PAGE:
I've never had so sincere and vulnerable a response from people for anything that I've ever done.... And of everything that I've done since I've been on social media, which hasn't been that long, by the way, I haven't had such an overwhelmingly positive response as I have from The Normal Heart directly to me. And it's a blessing, man. If this is it, if I have a piano dropped on me tomorrow, then I would go down thinking, "You know what, I did okay as far as my career goes, because that's a gift. That's rare."[14]

Also in 2014, Ruffalo received his second Academy Award nomination for his portrayal of wrestler Dave Schultz in the biographical drama Foxcatcher. The next year in 2015, he starred as a bipolar father-of-two in the independent comedy film Infinitely Polar Bear, for which he earned a Golden Globe Award nomination, and he also appeared as journalist Michael Rezendes in the drama film Spotlight, for which he earned his third Academy Award nomination and a BAFTA Award nomination.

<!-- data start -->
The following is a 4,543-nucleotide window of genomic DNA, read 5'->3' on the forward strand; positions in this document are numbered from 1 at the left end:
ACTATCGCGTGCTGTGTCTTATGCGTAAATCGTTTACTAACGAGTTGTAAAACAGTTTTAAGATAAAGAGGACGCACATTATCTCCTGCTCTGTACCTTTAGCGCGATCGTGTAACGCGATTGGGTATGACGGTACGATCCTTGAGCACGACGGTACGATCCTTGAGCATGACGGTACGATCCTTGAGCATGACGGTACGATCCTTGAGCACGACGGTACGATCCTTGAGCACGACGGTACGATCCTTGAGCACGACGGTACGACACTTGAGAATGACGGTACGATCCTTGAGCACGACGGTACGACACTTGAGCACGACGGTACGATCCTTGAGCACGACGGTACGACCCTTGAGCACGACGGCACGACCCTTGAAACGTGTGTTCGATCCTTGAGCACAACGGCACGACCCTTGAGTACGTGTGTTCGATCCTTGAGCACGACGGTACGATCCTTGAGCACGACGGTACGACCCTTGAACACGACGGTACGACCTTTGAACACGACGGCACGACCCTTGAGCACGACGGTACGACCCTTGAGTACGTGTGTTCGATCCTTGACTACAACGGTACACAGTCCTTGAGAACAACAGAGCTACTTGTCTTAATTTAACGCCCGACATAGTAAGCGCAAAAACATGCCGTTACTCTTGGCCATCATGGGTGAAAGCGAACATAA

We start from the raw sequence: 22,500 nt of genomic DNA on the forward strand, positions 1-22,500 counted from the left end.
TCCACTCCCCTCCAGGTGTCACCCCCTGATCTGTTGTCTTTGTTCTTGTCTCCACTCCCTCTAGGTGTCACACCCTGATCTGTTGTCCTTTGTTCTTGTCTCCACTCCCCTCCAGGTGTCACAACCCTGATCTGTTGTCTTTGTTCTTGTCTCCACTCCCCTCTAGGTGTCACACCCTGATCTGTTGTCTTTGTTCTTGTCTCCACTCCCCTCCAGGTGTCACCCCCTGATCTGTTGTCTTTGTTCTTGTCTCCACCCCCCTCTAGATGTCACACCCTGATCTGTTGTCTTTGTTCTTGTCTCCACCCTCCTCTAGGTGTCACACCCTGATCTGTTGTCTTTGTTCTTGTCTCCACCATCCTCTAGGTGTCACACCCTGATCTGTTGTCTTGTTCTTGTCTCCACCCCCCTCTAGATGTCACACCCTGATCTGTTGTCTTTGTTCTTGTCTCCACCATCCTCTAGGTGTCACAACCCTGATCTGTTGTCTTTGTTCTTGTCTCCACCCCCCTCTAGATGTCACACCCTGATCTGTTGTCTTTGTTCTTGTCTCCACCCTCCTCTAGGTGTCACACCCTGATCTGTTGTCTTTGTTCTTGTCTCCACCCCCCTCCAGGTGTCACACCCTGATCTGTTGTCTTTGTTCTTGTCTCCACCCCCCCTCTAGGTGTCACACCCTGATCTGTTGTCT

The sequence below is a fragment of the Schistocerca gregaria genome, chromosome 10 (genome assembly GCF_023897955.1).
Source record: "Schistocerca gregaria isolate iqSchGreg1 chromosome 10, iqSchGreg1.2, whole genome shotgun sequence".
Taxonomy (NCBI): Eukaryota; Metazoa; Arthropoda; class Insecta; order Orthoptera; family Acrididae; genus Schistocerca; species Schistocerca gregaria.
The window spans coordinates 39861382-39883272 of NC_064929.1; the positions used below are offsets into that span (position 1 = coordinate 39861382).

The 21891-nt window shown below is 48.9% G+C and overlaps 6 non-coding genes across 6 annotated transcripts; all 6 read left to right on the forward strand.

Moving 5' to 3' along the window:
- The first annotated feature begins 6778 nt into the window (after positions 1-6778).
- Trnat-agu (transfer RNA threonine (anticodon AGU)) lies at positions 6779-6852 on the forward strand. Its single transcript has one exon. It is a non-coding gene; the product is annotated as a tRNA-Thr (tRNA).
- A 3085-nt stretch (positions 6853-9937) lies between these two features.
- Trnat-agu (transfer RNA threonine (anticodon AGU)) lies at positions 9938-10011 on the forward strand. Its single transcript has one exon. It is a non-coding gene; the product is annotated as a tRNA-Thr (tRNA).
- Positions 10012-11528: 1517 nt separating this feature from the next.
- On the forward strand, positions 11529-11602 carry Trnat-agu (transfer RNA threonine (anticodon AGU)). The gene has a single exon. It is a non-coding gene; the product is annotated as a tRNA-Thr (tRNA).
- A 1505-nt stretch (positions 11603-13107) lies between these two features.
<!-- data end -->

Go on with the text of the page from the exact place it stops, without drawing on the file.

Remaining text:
Theatre

Year Title Role Notes
1998 This is Our Youth Warren Straub Off-Broadway
2006 Awake and Sing! Moe Axelrod Broadway
2017 The Price Victor Franz Broadway

Directing

He directed a number of plays during his time at the Orpheus Theatre Company, and made his feature film directorial debut with Sympathy for Delicious, which premiered at the Sundance Film Festival and won the Special Jury Prize. On releasing the film, Ruffalo said, "I'm still looking for distribution. I have a couple offers on the table, but I'm holding out for something a little bigger. I've been screening it for a lot of groups, and people are really responding to it. I think they're scared of that movie."[15]